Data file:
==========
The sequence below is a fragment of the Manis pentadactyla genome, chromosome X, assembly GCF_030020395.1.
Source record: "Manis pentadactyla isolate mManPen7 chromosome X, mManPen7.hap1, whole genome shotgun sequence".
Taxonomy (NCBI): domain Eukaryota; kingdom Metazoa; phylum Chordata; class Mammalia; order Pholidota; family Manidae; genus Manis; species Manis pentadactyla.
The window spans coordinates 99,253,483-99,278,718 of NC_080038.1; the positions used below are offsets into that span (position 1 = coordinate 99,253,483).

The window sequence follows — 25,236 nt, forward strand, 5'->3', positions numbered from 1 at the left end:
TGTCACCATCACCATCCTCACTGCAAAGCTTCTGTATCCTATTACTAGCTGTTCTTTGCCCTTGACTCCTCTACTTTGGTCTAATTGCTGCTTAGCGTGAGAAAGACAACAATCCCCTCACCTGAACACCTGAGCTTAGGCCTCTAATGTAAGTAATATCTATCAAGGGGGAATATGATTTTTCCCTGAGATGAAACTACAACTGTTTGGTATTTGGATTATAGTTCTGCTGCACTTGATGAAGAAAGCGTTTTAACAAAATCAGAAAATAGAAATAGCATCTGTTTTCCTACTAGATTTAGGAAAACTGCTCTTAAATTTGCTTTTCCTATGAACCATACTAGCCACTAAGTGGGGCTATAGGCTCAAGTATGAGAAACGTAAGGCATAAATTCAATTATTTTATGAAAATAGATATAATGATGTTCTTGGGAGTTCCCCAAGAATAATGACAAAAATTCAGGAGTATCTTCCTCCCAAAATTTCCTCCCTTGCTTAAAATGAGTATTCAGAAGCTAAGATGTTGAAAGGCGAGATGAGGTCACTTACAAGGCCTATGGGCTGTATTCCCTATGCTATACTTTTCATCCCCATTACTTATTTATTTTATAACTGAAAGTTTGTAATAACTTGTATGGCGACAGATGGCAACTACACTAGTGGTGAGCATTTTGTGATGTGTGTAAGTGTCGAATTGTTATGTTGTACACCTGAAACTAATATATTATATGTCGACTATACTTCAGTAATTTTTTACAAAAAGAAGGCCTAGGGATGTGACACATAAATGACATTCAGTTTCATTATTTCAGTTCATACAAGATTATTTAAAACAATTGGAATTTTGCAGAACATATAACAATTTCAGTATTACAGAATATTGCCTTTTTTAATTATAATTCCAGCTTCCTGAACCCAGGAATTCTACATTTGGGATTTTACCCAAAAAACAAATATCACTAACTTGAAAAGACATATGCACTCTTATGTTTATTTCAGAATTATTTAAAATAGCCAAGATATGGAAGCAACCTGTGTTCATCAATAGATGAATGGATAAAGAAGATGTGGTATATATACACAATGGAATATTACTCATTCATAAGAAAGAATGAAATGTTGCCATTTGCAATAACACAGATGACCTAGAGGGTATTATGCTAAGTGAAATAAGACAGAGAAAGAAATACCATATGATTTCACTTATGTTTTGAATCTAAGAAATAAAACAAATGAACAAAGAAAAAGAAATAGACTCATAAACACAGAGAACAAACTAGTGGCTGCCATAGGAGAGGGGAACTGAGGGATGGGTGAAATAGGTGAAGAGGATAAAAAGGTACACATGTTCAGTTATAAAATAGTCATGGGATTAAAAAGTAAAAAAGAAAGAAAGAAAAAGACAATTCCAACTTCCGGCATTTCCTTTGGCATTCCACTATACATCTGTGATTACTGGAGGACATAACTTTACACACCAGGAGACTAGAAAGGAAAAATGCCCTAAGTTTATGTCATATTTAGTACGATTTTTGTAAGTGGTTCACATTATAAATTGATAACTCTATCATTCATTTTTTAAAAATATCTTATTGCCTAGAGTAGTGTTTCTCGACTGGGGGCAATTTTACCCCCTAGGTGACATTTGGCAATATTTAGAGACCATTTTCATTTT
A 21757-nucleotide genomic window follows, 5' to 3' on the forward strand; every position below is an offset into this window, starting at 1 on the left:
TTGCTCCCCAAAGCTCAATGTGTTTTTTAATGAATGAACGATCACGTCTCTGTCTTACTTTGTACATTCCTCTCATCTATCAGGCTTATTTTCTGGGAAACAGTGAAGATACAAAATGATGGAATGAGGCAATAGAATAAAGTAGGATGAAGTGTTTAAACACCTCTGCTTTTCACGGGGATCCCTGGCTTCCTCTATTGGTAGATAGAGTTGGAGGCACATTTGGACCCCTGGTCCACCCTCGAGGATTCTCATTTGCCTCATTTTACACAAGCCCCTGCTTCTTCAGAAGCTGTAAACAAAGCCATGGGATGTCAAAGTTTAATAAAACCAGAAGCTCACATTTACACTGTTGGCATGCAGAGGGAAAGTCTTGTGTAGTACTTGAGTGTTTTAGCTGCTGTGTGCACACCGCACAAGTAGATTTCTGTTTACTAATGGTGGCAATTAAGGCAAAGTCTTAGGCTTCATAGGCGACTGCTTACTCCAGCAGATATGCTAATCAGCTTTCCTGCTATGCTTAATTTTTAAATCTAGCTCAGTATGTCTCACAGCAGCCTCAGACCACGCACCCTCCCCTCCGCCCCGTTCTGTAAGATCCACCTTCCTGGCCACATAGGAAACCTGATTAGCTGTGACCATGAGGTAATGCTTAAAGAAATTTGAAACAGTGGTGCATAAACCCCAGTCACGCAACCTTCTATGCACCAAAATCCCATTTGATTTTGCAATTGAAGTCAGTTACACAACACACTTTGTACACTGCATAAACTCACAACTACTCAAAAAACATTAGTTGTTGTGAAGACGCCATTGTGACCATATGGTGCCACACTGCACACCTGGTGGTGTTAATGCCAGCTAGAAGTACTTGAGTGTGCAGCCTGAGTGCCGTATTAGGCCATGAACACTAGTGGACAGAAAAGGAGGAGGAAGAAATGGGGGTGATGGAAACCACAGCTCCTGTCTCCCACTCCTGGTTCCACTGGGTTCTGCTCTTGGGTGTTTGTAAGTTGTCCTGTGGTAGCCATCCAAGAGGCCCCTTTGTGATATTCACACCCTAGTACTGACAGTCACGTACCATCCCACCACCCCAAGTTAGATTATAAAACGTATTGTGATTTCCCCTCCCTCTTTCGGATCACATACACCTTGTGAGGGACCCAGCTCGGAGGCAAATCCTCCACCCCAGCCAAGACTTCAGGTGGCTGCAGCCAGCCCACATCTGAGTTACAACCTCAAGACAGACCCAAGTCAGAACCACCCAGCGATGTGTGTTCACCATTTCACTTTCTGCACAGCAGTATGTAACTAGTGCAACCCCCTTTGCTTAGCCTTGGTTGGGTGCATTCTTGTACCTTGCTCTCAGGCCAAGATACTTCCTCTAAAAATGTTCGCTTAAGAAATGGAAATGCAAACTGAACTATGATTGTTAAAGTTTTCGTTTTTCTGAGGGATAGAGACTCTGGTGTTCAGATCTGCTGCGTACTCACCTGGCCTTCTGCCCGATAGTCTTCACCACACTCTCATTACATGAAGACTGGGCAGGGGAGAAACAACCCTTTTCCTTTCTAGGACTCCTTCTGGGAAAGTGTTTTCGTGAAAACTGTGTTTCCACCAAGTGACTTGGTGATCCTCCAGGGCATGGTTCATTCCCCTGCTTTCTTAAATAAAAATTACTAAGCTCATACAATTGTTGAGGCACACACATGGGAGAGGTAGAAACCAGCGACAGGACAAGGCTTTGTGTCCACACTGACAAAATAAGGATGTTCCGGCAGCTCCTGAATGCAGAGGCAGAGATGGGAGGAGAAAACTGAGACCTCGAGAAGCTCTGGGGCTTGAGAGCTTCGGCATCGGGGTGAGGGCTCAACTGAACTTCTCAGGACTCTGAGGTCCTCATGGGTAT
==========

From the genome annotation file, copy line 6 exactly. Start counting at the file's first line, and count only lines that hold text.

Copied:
TGTCACCATCACCATCCTCACTGCAAAGCTTCTGTATCCTATTACTAGCTGTTCTTTGCCCTTGACTCCTCTACTTTGGTCTAATTGCTGCTTAGCGTGAGAAAGACAACAATCCCCTCACCTGAACACCTGAGCTTAGGCCTCTAATGTAAGTAATATCTATCAAGGGGGAATATGATTTTTCCCTGAGATGAAACTACAACTGTTTGGTATTTGGATTATAGTTCTGCTGCACTTGATGAAGAAAGCGTTTTAACAAAATCAGAAAATAGAAATAGCATCTGTTTTCCTACTAGATTTAGGAAAACTGCTCTTAAATTTGCTTTTCCTATGAACCATACTAGCCACTAAGTGGGGCTATAGGCTCAAGTATGAGAAACGTAAGGCATAAATTCAATTATTTTATGAAAATAGATATAATGATGTTCTTGGGAGTTCCCCAAGAATAATGACAAAAATTCAGGAGTATCTTCCTCCCAAAATTTCCTCCCTTGCTTAAAATGAGTATTCAGAAGCTAAGATGTTGAAAGGCGAGATGAGGTCACTTACAAGGCCTATGGGCTGTATTCCCTATGCTATACTTTTCATCCCCATTACTTATTTATTTTATAACTGAAAGTTTGTAATAACTTGTATGGCGACAGATGGCAACTACACTAGTGGTGAGCATTTTGTGATGTGTGTAAGTGTCGAATTGTTATGTTGTACACCTGAAACTAATATATTATATGTCGACTATACTTCAGTAATTTTTTACAAAAAGAAGGCCTAGGGATGTGACACATAAATGACATTCAGTTTCATTATTTCAGTTCATACAAGATTATTTAAAACAATTGGAATTTTGCAGAACATATAACAATTTCAGTATTACAGAATATTGCCTTTTTTAATTATAATTCCAGCTTCCTGAACCCAGGAATTCTACATTTGGGATTTTACCCAAAAAACAAATATCACTAACTTGAAAAGACATATGCACTCTTATGTTTATTTCAGAATTATTTAAAATAGCCAAGATATGGAAGCAACCTGTGTTCATCAATAGATGAATGGATAAAGAAGATGTGGTATATATACACAATGGAATATTACTCATTCATAAGAAAGAATGAAATGTTGCCATTTGCAATAACACAGATGACCTAGAGGGTATTATGCTAAGTGAAATAAGACAGAGAAAGAAATACCATATGATTTCACTTATGTTTTGAATCTAAGAAATAAAACAAATGAACAAAGAAAAAGAAATAGACTCATAAACACAGAGAACAAACTAGTGGCTGCCATAGGAGAGGGGAACTGAGGGATGGGTGAAATAGGTGAAGAGGATAAAAAGGTACACATGTTCAGTTATAAAATAGTCATGGGATTAAAAAGTAAAAAAGAAAGAAAGAAAAAGACAATTCCAACTTCCGGCATTTCCTTTGGCATTCCACTATACATCTGTGATTACTGGAGGACATAACTTTACACACCAGGAGACTAGAAAGGAAAAATGCCCTAAGTTTATGTCATATTTAGTACGATTTTTGTAAGTGGTTCACATTATAAATTGATAACTCTATCATTCATTTTTTAAAAATATCTTATTGCCTAGAGTAGTGTTTCTCGACTGGGGGCAATTTTACCCCCTAGGTGACATTTGGCAATATTTAGAGACCATTTTCATTTT